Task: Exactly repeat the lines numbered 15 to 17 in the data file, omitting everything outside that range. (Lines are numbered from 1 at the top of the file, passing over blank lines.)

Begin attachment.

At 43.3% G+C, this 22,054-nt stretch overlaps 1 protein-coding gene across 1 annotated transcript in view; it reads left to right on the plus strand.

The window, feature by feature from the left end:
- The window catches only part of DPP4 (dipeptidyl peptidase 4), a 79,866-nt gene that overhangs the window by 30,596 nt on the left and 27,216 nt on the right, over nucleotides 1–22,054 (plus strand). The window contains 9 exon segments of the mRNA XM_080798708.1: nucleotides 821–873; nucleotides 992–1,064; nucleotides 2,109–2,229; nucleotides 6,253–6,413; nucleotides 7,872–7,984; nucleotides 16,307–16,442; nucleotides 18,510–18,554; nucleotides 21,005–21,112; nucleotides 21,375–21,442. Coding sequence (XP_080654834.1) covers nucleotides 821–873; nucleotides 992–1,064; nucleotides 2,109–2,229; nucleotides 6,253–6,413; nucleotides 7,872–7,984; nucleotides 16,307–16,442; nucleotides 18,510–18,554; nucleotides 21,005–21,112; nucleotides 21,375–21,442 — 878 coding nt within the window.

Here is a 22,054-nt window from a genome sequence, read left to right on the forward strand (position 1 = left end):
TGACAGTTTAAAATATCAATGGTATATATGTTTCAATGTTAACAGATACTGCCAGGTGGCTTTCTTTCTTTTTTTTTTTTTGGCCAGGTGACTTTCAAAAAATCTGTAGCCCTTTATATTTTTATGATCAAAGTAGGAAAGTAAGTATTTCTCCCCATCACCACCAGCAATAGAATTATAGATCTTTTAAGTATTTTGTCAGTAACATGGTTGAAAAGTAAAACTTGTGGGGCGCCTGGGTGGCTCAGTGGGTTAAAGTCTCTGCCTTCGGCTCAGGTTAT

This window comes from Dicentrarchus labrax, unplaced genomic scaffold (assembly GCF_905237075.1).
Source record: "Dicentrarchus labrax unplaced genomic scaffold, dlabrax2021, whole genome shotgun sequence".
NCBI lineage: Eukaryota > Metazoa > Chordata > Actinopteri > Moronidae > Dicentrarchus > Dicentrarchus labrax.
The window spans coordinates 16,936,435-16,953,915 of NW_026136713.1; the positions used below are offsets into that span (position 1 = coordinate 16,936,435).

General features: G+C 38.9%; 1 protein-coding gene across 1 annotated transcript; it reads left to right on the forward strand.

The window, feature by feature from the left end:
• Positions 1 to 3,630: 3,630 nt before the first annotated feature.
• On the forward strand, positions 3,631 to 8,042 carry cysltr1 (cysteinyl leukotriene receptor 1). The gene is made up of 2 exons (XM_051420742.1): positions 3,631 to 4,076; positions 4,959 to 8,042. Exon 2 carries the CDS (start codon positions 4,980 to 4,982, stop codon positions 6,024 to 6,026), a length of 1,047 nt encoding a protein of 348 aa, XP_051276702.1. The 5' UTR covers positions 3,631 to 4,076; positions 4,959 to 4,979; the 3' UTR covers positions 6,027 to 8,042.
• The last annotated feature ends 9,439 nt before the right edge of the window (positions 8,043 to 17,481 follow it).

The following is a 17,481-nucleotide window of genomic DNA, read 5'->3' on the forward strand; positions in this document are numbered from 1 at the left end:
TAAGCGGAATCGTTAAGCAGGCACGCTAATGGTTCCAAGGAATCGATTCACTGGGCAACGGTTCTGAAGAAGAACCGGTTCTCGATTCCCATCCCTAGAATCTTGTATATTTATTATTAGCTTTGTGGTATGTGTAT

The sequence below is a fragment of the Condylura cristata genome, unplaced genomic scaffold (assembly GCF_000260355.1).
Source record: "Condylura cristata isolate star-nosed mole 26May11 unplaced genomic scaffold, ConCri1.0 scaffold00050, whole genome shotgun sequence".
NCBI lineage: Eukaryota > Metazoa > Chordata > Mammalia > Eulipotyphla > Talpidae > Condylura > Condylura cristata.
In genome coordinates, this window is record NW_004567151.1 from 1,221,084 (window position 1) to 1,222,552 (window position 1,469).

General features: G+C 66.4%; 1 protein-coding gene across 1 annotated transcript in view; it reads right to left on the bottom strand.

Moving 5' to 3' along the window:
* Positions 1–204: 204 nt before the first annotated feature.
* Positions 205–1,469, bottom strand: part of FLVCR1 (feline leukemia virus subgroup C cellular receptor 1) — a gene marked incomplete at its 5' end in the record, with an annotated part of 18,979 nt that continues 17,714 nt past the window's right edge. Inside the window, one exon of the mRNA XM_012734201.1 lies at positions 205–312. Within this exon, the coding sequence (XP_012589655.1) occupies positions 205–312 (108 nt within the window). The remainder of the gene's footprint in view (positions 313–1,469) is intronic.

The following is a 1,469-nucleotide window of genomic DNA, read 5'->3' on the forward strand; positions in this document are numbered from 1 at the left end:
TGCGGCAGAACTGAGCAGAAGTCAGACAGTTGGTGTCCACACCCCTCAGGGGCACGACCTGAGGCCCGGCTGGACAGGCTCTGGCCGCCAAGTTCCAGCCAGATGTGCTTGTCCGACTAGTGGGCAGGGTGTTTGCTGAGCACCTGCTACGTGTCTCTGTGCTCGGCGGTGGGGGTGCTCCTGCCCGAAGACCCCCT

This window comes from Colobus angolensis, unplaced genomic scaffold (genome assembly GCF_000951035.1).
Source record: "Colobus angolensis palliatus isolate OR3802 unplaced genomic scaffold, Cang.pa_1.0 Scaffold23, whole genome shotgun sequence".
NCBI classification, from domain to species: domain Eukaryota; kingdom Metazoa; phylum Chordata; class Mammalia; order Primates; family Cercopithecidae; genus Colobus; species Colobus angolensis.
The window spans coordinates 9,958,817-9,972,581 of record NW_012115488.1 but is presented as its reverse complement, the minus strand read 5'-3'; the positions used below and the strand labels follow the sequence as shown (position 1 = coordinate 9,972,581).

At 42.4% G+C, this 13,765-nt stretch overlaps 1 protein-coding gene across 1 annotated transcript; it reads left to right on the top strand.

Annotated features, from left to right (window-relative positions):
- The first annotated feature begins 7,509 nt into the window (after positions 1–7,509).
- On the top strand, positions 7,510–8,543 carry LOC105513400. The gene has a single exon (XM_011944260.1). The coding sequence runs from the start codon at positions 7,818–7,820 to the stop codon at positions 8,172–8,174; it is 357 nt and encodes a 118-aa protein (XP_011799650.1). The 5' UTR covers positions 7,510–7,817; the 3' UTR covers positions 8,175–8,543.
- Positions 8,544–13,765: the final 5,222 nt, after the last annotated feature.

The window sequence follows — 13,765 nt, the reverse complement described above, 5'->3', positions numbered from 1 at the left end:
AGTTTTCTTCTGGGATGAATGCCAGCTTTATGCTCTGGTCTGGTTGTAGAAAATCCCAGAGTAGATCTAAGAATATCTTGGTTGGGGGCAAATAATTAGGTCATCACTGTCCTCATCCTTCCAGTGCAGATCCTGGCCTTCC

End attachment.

The following is a 17,481-nucleotide window of genomic DNA, read 5'->3' on the forward strand; positions in this document are numbered from 1 at the left end:
TAAGCGGAATCGTTAAGCAGGCACGCTAATGGTTCCAAGGAATCGATTCACTGGGCAACGGTTCTGAAGAAGAACCGGTTCTCGATTCCCATCCCTAGAATCTTGTATATTTATTATTAGCTTTGTGGTATGTGTAT

The sequence below is a fragment of the Condylura cristata genome, unplaced genomic scaffold (assembly GCF_000260355.1).